In many ways The Two Gentlemen of Verona is a testing ground for what will become Shakespeare’s toolbox: we have girl dressed as boy (a la Twelfth Night), a set of four lovers (A Midsummer Night’s Dream), and we even have a Friar Laurence (Romeo and Juliet). As a work which showcases these early ideas, there is much to be interested in on an academic level. Like most people in the audience of Director Olli Gilford’s production, I had never seen or read the play, nor did I know much about it outside of a Wikipedia entry read in a bout of ‘Shakespeare Fear’. While Gilford is aware of the play’s problems, setting them out in his director’s note, the production did not do enough to compensate for the problematic text, in spite of two standout performances.
Because of the show’s emphasis on audience choice, Owl Eyes has chosen to send two reviewers to capture different experiences of the show. Each review will have its own rating.
I don’t understand quantum physics. I don’t understand string theory. I have no idea how to keep bees.
Beckett is Difficult.
Cat on a Hot Tin Roof was reportedly Tennessee Williams’ favourite of his plays. Concerned with the relationships enacted in a plantation home in the Deep South during the 1950s, the play allows a study of a single family and the breakdown of the relationships between the characters. A cheery play, then. Sitting in on a rehearsal in tech week, a lot of Southern accents, shouting, whiskey, and one broken leg are the overwhelming images I came away with. This is a play – and a production – unafraid to engage with serious and wholly human themes.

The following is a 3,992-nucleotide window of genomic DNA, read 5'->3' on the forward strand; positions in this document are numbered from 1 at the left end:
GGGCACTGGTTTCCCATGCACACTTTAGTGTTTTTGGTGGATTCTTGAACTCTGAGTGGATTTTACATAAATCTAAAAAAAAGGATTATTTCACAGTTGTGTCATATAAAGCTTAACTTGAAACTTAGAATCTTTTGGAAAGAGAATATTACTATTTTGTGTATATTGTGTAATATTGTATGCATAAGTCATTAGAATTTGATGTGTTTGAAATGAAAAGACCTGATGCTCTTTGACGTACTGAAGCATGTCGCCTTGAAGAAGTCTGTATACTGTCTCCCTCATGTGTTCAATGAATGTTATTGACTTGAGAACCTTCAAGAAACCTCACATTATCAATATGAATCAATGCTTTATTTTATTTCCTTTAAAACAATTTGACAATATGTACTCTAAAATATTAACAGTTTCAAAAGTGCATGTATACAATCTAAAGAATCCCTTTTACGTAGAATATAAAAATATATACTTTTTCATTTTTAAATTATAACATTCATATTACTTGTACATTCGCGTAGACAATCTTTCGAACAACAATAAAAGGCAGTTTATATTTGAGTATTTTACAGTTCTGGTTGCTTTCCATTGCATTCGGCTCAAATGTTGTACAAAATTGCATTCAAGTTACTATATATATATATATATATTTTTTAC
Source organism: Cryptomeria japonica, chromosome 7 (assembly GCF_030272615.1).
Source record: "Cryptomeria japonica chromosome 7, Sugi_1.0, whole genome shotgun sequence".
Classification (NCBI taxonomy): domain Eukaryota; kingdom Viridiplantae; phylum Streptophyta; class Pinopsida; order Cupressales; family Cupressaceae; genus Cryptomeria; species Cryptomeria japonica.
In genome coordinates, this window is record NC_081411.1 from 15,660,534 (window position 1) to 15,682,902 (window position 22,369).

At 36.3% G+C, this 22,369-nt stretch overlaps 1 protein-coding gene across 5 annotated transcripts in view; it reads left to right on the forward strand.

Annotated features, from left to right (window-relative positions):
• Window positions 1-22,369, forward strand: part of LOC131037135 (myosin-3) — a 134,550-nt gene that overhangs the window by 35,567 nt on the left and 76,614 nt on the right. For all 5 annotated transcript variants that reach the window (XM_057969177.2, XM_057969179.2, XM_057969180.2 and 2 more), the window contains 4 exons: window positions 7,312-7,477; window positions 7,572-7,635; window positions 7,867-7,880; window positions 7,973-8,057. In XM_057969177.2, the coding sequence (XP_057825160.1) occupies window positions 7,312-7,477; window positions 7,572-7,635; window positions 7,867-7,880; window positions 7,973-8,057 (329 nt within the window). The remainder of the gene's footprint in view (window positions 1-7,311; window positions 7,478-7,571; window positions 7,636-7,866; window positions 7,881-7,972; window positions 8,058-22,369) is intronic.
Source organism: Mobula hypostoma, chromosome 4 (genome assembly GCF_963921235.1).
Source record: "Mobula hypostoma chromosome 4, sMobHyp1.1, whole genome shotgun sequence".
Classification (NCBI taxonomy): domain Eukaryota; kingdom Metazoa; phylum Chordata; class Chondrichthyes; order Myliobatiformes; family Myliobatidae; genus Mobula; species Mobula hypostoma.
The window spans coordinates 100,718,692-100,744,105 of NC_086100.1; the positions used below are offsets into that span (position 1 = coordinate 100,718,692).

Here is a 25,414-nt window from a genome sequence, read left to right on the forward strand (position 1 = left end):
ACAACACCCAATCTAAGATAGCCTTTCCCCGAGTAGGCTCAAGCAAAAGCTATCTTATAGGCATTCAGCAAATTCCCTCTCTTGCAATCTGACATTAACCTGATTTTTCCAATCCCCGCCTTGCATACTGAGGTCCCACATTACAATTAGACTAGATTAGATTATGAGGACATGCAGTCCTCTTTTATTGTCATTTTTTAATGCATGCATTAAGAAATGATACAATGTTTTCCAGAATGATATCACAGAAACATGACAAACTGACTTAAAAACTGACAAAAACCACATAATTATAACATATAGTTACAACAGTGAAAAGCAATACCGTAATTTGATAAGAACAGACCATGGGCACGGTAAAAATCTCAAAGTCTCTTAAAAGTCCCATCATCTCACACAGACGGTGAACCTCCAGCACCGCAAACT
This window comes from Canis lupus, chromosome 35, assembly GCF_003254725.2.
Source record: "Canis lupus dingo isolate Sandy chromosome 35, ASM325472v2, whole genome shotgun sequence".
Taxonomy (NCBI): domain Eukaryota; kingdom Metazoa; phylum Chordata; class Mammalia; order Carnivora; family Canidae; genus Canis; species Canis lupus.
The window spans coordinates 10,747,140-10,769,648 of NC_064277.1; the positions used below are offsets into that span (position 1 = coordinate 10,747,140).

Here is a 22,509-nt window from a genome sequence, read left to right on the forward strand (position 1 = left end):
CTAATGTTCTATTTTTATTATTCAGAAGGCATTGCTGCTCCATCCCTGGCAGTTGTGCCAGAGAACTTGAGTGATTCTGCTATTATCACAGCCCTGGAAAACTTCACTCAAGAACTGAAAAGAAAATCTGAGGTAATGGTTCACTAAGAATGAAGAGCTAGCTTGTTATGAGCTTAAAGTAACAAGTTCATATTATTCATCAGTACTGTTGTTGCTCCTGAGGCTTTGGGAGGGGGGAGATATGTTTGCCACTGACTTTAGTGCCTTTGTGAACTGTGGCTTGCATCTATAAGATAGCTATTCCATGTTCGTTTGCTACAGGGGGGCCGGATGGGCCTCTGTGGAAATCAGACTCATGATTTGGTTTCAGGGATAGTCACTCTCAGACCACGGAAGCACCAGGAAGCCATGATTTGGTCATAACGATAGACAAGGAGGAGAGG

Long before it was an HBO film, The Normal Heart was an intensely political piece of theatre. It wanted to take its audience by the shoulders and shake them until they became politicised too. In spite of the slow changes in attitudes towards HIV and AIDS, the production team behind Mermaids’ next Byre venture remain acutely aware of the necessity for politics in the play. In fact, what is striking about this team is their desire for their production not only to entertain but to do something; to enact some sort of change or action in its audience.
Sandwiched in the middle of a successful week of Freshers’ Plays, The Woman Who Cooked Her Husband is explained perfectly in the title: a woman, on discovery that her gluttonous husband has been having an affair, kills him and, in cahoots with the women with whom he was having said affair, decides the best way to dispose of the body and wreak her final revenge is to cook him. The play itself is a tricky blend of domestic realism and absurdity, an admirable challenge for this newest bunch of St Andrews’ thespians to get their teeth into.